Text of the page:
Catherine, Duchess of Cambridge and Prince William, Duke of Cambridge pose for a photograph with their son, Prince George of Cambridge, and Lupo, the couple's cocker spaniel.
Michael Middleton, WPA Pool/Getty Images

Like Harry and Meghan, William and Kate had requested that donations be made to a charitable fund bearing their names—among the organizations they sent contributions to were the Canadian Coast Guard Auxiliary, an anti-bullying campaign, and the Zoological Society of London. Nevertheless, Kate's brother, James, couldn't resist giving the happy couple a black cocker spaniel puppy, Lupo, who is now a beloved member of the family.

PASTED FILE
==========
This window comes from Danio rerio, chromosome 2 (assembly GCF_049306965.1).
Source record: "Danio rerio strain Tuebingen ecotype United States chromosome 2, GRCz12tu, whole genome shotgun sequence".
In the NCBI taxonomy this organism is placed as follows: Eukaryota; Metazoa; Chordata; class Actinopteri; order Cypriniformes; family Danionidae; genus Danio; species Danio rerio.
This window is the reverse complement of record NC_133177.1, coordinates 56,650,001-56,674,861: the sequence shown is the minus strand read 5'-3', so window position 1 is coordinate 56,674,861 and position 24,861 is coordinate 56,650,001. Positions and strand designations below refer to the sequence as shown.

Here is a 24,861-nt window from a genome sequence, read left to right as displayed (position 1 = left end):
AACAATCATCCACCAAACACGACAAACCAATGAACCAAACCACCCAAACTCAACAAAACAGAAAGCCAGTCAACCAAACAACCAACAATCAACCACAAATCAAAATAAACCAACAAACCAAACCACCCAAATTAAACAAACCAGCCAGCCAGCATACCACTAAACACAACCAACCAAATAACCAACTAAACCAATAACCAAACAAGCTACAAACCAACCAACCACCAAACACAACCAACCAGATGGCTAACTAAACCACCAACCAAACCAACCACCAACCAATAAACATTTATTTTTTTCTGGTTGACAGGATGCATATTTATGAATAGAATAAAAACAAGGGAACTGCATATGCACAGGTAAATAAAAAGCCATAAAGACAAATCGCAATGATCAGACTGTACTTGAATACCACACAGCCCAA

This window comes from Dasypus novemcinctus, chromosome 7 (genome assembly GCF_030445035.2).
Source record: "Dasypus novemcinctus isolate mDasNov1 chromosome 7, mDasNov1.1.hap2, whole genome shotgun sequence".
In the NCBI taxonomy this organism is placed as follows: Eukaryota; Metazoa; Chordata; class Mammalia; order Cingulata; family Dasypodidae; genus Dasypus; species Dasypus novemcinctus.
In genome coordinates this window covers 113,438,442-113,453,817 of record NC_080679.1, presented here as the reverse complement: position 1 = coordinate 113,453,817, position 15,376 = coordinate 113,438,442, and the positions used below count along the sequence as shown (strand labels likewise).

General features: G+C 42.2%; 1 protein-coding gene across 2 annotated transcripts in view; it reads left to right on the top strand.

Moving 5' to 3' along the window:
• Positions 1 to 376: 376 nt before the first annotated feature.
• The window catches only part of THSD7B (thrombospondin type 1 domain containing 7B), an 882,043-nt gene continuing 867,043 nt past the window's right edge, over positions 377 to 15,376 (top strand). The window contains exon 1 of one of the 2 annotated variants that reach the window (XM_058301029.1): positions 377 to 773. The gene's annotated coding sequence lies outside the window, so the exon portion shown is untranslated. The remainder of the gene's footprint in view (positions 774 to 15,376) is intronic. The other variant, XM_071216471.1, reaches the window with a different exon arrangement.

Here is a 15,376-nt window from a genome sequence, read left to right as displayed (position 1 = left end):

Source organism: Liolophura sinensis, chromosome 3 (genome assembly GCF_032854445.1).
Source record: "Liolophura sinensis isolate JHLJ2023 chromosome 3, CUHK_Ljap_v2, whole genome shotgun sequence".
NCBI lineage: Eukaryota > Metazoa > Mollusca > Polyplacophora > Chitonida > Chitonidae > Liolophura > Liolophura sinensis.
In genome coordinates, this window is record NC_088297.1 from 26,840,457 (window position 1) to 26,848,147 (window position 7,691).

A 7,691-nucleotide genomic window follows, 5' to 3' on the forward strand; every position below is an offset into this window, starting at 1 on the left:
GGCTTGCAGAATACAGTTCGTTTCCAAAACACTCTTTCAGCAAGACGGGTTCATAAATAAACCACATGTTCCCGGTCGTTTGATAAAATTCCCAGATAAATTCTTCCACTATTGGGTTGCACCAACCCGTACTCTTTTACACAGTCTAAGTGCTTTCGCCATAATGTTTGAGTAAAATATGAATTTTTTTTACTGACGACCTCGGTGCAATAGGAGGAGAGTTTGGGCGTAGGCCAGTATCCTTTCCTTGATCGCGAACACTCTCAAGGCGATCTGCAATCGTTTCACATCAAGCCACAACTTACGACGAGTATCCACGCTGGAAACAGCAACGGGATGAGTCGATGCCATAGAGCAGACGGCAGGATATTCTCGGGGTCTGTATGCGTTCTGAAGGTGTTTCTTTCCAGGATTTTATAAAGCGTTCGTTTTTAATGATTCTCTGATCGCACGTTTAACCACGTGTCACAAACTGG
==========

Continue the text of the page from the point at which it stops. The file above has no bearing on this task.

3. A LAND ROVER

Prince William and Kate Middleton drive away from Buckingham Palace on their wedding day.
Christopher Furlong, Getty Images

One physical gift that Wills and Kate received that went straight to charity was a Land Rover Defender 110 Utility Wagon. Prince William—who is the patron of the Mountain Rescue England and Wales organization—wrote the names of 50 different mountain rescue teams from across the country on slips of paper and asked Prince Harry to pick one out at random. The car was ultimately awarded to a team based in Patterdale in the English Lake District.

4. A KAYAK

Prince Carl Philip of Sweden and his wife Princess Sofia ride in a carriage on their wedding day.
Ian Gavan, Getty Images

Prince Carl Philip of Sweden and his wife Sofia Hellqvist (now Princess Sofia) are well known for their love of the outdoors, and were gifted a two-seater kayak by the Swedish government on behalf of the people of Sweden for their wedding in 2015. Naturally, they also received their very own nature reserve in Värmland, the region in which they are the Duke and Duchess, in which to try it out.